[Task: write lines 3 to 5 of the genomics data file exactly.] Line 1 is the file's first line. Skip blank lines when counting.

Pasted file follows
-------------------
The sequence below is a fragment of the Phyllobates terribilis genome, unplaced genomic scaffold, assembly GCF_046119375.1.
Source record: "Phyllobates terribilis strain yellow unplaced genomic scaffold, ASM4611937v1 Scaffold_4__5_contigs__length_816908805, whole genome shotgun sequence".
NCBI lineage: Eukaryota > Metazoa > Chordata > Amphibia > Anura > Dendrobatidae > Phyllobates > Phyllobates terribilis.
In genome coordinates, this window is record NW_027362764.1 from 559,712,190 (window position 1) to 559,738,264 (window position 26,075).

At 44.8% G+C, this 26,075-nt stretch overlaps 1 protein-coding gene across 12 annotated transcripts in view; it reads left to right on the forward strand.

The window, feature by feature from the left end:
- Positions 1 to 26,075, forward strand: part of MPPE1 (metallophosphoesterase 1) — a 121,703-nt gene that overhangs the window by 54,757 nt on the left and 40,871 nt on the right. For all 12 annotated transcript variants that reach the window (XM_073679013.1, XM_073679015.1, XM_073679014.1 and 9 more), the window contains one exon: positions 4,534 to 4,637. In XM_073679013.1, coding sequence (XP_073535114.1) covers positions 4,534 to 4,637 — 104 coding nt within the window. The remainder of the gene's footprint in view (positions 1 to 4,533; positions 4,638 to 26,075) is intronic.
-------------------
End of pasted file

NCBI lineage: Eukaryota > Metazoa > Chordata > Amphibia > Anura > Dendrobatidae > Phyllobates > Phyllobates terribilis.
In genome coordinates, this window is record NW_027362764.1 from 559,712,190 (window position 1) to 559,738,264 (window position 26,075).

At 44.8% G+C, this 26,075-nt stretch overlaps 1 protein-coding gene across 12 annotated transcripts in view; it reads left to right on the forward strand.